While California, New York push hard on clean energy, Texas hopes the market is enough

Source: By Mitchell Schnurman, Dallas Morning News • Posted: Friday, June 16, 2017

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Texas is playing small ball on clean energy.

A few months ago, a bill was introduced in Austin to study energy efficiency in the state and look for ways to improve it. Universities would cover the costs and the findings would be reported to the next Legislature.

The bill went nowhere.

“There was a desire to just let the market do it,” said Gavin Dillingham of the Houston Advanced Research Center.

This is what passes for energy policy in Texas in 2017, at least at the statehouse.

In contrast, the governor of California recently met with leaders from China and Germany to strengthen ties on climate change and clean energy. New York is reshaping its electricity system and setting ambitious goals for renewables and emissions. Nevada has pushed several bills to spur energy storage and more wind and solar.

After President Donald Trump rejected the Paris accord this month, there was a strong reaction. Twelve states and Puerto Rico joined a new U.S. Climate Alliance, and 10 states and Washington, D.C., pledged to follow the Paris agreement. Mayors from roughly 300 cities, including Dallas, Houston and Austin, agreed to work on climate goals and a clean energy economy.

Texas leaders may not feel much urgency to act. The economy is rolling, utilities are doing well, and the state is easily No. 1 in oil, natural gas and wind power.

Texas will be a dominant player in energy with or without government help or global pledges. And companies here will have many opportunities in wind, solar, batteries and more.

“But they’re not gonna get any support from the state of Texas to do that,” said Dillingham, program director for clean energy policy at HARC, a nonprofit research hub.

It wasn’t always this way. In the 1990s, Texas created a strategic plan for energy and pulled in industry, academics, government and consumer and conservation groups. That led to new standards for renewable energy and efficiency, and was part of the march to electric deregulation.

In the mid-2000s, lawmakers also approved new transmission lines to bring wind power from West Texas. That $7 billion investment lowered electric bills and helped the environment.

Today, another opportunity beckons, and Texas should be at the forefront. Because it’s so large and has so much wind and sun, Texas has twice as much renewable energy potential as the next-closest state — and three times more than California, according to data from the National Renewable Energy Laboratory.

Texas also has a history of using market-based systems, which attract more private investment and often lead to faster progress.

“We’ve shown that markets, more than anything, drive innovation,” said Bruce Bullock, director of the Maguire Energy Institute at Southern Methodist University.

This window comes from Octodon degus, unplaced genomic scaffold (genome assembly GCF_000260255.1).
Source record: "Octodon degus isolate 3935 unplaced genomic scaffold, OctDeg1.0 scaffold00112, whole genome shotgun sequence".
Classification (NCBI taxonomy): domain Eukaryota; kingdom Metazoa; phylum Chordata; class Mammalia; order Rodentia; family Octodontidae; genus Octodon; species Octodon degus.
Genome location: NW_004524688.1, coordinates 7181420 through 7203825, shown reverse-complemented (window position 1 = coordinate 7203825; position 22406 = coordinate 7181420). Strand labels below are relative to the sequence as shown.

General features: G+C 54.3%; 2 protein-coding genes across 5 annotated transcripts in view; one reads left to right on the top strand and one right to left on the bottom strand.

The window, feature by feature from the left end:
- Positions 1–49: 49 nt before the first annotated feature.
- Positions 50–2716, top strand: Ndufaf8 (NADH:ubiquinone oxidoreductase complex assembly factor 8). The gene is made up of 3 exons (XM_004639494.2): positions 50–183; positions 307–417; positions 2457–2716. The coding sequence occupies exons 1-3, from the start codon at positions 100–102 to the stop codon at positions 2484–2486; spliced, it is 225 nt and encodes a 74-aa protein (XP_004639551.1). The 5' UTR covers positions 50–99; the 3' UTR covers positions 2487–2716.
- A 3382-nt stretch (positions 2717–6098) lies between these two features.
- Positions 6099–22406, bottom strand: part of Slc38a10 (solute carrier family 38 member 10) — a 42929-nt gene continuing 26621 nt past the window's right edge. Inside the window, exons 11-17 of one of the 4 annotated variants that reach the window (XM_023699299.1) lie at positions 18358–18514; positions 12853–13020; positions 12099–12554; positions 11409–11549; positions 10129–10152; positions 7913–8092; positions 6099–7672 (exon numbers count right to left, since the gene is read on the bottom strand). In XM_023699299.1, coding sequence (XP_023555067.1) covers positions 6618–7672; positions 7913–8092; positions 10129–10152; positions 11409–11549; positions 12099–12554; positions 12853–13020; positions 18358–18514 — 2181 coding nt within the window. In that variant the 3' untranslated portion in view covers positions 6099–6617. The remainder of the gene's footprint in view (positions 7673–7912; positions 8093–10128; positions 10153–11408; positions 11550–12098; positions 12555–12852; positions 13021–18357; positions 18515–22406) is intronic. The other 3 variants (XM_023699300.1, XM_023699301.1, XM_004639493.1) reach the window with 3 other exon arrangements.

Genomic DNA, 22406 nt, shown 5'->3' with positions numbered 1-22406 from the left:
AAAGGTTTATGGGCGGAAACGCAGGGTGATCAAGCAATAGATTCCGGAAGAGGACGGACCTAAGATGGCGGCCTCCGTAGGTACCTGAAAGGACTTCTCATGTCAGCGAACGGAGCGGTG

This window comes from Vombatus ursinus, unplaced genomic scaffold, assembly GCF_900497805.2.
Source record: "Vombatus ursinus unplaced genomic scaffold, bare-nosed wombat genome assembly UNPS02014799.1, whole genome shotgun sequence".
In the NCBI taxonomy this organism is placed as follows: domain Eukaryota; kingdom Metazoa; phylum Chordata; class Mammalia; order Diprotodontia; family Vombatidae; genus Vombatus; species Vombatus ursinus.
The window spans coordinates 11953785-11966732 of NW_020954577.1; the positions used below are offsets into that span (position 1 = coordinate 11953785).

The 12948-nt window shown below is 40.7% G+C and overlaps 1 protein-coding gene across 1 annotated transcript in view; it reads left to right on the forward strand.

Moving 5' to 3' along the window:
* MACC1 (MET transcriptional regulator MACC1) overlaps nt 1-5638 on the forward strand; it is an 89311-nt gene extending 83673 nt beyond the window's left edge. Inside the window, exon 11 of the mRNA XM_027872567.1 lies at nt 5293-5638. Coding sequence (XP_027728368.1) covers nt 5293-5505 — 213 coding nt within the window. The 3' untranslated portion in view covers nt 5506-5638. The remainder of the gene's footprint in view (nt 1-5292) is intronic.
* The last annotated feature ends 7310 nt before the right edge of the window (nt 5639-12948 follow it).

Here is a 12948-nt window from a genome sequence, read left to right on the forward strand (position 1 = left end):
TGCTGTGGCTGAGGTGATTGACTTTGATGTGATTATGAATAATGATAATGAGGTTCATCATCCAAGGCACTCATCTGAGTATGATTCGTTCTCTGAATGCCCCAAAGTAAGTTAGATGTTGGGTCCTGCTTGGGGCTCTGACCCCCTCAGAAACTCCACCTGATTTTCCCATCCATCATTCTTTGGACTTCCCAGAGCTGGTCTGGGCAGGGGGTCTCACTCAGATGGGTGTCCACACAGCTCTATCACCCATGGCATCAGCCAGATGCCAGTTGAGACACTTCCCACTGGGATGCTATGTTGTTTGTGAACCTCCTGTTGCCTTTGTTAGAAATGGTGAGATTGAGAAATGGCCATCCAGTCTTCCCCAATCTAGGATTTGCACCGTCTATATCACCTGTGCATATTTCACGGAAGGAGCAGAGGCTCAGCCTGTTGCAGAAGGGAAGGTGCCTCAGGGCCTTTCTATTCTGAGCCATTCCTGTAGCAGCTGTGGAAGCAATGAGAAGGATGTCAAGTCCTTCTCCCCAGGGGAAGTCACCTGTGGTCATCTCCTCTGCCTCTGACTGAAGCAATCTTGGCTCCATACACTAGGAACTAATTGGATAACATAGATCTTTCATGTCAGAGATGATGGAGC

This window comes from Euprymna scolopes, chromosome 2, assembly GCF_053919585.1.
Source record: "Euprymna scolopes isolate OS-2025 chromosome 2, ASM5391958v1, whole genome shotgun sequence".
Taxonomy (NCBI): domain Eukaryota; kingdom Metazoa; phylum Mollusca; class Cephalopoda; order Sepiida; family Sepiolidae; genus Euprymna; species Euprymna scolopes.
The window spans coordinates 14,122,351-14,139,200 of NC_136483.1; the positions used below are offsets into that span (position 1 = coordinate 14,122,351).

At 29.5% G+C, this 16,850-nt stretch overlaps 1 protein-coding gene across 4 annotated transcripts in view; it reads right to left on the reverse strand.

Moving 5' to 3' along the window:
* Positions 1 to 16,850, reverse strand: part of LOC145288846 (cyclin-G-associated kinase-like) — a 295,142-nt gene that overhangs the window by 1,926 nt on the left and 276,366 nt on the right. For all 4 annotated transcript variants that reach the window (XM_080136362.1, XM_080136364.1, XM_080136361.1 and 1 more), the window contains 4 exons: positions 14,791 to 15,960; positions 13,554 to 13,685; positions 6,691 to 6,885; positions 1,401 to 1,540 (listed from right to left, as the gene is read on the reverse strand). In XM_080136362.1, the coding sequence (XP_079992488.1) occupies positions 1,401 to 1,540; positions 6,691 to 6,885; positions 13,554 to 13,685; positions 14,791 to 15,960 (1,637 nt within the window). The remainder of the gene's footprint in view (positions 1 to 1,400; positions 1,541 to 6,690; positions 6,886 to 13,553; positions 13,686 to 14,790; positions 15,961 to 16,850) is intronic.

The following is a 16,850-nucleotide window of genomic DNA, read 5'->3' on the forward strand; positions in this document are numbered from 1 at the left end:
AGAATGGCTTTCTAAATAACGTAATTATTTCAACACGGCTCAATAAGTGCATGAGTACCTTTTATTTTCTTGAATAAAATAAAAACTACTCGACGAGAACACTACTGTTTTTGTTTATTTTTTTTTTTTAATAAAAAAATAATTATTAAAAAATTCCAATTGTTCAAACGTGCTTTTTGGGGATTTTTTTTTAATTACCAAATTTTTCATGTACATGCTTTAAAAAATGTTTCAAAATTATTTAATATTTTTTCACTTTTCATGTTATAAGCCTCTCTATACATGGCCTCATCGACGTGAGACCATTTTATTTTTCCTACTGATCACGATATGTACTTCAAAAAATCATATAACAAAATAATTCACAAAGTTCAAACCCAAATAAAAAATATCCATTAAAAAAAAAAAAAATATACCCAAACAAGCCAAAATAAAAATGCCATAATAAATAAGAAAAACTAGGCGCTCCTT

There is a role for government, even in a small-government state. Several experts want to revamp the ratemaking system for regulated utilities, such as Oncor Electric Delivery Co. The state has rewarded companies for building more transmission lines, because that helps meet the growth of an expanding economy.

But Texas could also encourage more innovation and efficiency, including batteries and other technologies. They could lower the costs of reliable solutions, said Robert King, a member of the state’s energy panel in the 1990s.

Such ratemaking changes are “the next thing for making the new economy possible,” said King, CEO of the South‐central Partnership for Energy Efficiency as a Resource, an Austin nonprofit known as SPEER.

The group is trying to build a consensus toward regulatory reforms and has been meeting with leaders from industry, environmental groups and more. If they can agree on a plan, King said, lawmakers are more likely to act.

A research paper calls for creating performance-based incentives so utility executives “wake up every morning thinking about how they can” improve service “while reducing total costs.”

Others offered more suggestions for a clean energy agenda. For example, corporate customers would set up more micro-grid projects if interconnection standards were improved and standby rates were lowered. There’s also great potential in offshore wind farms, and Texas could evaluate adding those transmission lines in the future.

The grid could be made smarter to reduce wasted energy, take advantage of advanced meters and explore ways to export more power. The state could ratchet up goals for energy efficiency, which have lagged.

A strong focus on batteries could expand Texas’ manufacturing base, in the same way that dozens of companies started making components for wind turbines, said Tom “Smitty” Smith, the longtime former director of Public Citizen in Austin.

California is leading that field, and Nevada is ramping up. But Texas has significant strengths, including some top researchers.

“How do we jump into the batteries market?” Smith said. “We need to develop a business plan to profit from the transition.”

In late 2014, Oncor floated the idea of investing $2 billion in storage batteries. The proposal, described as “fracking for the electric grid,” was seen as a major threat to power generators in Texas’ competitive market. Lawmakers never took on the issue and it faded away.

“That’s an example of an artificial barrier,” said Fred Beach, assistant director for policy studies at the Energy Institute at UT-Austin.

Economics will drive action, he said, and he pointed to the positive impact that wind power has had on landowners in West Texas.

“Just talk business,” Beach said. “If it makes economic sense, do it.”